This Day in Jewish History |

1939: Universal Studios Founder and Producer of anti-German Films Dies

Carl Laemmle, a German himself, recognized the dangers Germany posed to Jews early on and acted to frustrate it, and to rescue Jews, as best he could.

David Green
David B. Green
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Carl Laemmle with his children, Rosabelle and Carl Jr.
Carl Laemmle with his children, Rosabelle and Carl Jr. Credit: Courtesy George Grantham Bain Collection, Library of Congress Prints and Photographs Division, Washington, D.C.
David Green
David B. Green

September 24, 1939, is the day on which the renowned German-born film producer Carl Laemmle died. Well before the rest of the world Laemmle grasped that the Nazi regime posed a threat to the Jews. Not only did his studio stop doing business in Germany, he actively worked to rescue Jews from that country.

The affidavits that Laemmle, founding head of Universal Studios, provided made it possible for more than 300 refugees to resettle in the United States.

Karl Laemmle ("The name means little lamb, and is pronounced as if it were spelled 'lem-lee'," he once told The Literary Digest) was born on January 17, 1867, in the town of Laupheim, in southwestern Germany. By age 13, he was working as an apprentice in a local business, learning early on basic skills like accounting and sales.

In 1884, armed with a steamship ticket he had received from his father, Laemmle emigrated to the United States. There, he joined his older brother Joseph in Chicago.

During his first decade in the U.S., Laemmle held a variety of manual jobs, including seven weeks as a farmhand in South Dakota, while at the same time learning English and becoming a citizen. In 1894, he was hired to be the bookkeeper of a clothing store in Oshkosh, Wisconsin, a job that he held for the next 10 years, and one that placed him firmly in the middle class. It earning him the distinction of being named “one of the fifteen most eminent and enterprising business men in town” in 1905.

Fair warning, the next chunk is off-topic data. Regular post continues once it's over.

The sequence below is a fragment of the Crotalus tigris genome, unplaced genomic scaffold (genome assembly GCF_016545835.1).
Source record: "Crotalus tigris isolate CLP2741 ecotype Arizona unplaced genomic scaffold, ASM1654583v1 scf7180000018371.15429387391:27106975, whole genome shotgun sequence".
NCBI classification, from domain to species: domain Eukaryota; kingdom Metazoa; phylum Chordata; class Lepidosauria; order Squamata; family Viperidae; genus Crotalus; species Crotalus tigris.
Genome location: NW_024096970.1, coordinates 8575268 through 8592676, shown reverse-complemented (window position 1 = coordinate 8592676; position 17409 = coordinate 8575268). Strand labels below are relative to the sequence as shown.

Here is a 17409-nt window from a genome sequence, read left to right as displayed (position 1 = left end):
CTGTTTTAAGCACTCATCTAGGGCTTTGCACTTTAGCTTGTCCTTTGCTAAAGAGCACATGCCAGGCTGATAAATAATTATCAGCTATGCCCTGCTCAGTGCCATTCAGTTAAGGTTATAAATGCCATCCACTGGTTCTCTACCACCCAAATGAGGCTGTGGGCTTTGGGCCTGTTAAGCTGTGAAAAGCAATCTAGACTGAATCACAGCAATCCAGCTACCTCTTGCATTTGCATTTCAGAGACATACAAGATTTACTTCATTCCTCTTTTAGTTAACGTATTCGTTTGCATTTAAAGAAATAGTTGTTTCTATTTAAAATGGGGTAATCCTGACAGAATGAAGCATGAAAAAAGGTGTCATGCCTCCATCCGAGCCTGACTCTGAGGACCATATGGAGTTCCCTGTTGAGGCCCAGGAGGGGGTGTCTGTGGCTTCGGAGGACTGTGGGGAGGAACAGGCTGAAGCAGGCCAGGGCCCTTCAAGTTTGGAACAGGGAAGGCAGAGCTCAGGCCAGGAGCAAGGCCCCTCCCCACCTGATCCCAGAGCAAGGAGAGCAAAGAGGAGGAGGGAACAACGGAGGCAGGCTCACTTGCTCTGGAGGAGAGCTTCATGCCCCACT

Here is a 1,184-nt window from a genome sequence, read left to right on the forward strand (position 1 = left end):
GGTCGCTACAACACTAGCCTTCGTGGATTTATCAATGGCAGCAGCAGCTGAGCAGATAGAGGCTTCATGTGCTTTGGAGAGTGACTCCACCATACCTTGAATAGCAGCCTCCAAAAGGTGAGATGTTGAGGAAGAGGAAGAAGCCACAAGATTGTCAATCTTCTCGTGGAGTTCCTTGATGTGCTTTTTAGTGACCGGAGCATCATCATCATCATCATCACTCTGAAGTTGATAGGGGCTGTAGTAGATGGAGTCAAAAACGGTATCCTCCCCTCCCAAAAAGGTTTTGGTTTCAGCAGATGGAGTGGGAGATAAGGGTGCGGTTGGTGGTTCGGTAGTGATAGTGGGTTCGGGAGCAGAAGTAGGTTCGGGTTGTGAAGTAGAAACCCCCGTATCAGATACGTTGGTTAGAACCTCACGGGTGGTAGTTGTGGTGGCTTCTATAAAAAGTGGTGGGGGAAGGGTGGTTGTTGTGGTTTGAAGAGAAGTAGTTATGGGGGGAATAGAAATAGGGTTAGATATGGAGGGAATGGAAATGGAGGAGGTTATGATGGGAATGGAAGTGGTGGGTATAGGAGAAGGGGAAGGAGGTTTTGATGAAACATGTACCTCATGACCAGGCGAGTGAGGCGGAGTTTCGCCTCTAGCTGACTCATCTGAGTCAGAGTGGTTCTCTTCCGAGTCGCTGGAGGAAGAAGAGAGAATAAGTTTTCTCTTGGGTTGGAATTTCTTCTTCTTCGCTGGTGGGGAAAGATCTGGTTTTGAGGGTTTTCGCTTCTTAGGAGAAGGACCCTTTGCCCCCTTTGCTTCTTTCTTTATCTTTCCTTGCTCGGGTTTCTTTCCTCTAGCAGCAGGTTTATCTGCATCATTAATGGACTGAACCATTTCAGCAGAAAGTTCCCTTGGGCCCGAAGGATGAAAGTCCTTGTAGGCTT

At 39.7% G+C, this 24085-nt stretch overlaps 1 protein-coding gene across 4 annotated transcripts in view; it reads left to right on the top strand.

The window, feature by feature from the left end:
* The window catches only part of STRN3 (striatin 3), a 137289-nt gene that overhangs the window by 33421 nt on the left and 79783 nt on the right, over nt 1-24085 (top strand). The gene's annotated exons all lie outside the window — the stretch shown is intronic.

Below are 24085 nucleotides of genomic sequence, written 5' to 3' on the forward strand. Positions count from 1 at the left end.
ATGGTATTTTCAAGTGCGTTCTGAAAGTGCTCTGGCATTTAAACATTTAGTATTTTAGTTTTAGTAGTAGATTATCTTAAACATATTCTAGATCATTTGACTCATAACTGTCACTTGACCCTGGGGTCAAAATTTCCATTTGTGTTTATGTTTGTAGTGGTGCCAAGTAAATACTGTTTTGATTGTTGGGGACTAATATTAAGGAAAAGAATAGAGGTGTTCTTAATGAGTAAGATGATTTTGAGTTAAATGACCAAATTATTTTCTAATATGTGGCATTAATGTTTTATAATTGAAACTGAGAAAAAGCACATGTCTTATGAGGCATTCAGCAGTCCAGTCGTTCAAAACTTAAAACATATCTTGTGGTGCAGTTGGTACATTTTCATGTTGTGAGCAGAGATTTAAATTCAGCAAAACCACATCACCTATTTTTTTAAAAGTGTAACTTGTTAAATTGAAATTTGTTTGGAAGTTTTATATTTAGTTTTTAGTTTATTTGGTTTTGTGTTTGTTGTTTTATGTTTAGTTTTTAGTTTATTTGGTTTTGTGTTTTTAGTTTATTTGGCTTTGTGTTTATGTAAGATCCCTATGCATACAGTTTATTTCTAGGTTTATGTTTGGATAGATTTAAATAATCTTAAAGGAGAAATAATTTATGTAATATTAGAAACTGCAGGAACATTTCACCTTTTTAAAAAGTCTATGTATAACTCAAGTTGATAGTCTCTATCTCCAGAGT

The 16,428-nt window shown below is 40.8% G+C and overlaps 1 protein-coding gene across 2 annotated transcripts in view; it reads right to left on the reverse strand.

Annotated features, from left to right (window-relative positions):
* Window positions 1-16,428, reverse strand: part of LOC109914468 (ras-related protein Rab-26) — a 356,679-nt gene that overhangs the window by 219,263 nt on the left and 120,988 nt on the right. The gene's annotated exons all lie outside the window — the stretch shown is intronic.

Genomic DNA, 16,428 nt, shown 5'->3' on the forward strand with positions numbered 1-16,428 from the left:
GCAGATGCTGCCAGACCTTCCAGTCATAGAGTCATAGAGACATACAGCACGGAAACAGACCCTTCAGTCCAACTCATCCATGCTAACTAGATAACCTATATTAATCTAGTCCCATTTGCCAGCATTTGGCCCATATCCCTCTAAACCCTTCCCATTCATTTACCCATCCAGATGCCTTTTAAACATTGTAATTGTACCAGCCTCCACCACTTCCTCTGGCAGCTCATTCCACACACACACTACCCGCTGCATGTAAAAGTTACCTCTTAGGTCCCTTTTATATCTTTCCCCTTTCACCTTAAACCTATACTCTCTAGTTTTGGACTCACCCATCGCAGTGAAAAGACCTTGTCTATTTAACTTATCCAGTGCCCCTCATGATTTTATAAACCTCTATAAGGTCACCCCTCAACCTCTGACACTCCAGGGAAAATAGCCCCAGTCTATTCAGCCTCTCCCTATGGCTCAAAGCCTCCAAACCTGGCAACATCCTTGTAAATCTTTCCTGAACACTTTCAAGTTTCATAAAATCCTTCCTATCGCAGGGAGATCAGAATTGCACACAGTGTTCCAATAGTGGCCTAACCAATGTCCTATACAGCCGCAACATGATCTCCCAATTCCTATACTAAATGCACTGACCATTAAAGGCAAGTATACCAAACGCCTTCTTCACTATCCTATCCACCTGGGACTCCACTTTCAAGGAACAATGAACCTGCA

The following year Laemmle decided it was time for a change.

Moving Universal Pictures to a chicken farm

Having observed the rapid growth of the embryonic movie business – with somewhere up to 10,000 theaters opening in the country over a two-to-three year at the time – he elected to invest in nickelodeons. He started in Chicago, and in addition to opening theaters, he soon started his own film-distribution business.

By 1908, Laemmle’s business was operating nationwide, becoming the largest of its kind in the United States. His success brought him into perpetual legal conflict with Thomas Edison, whose Edison Trust controlled numerous patents and business related to film production and distribution, enabling it effectively to levy a tax on every movie screened in the country.

By the time the U.S. Supreme Court ordered the dismantling of the Edison Trust, in 1915, Carl Laemmle was already producing movies, and, with a group of other independent moviemakers, had formed Universal Pictures. He soon became the company’s sole owner, and moved it to the 230-acre site of a former chicken farm in the San Fernando Valley, dubbing the compound the Universal City.

Producing 'The Kaiser: The Beast of Berlin'

During the period of World War I, Universal Studios produced a chain of anti-German films. Though Laemmle was proud of both his Jewish and German heritage, he felt that as a naturalized American citizen, he needed to show his loyalty to his adoptive country. He also recognized that propagandistic material would go over well at the box office. Universal movies released in 1918 and 1919 included such titles as “The Sinking of the Lusitania” and “The Kaiser: The Beast of Berlin.”

Following the war, Laemmle became involved in efforts to raise money for the reconstruction of Germany. These included writing opinion pieces, published mainly in the Saturday Evening Post, that explained to American readers the need for humanitarian aid to the defeated country.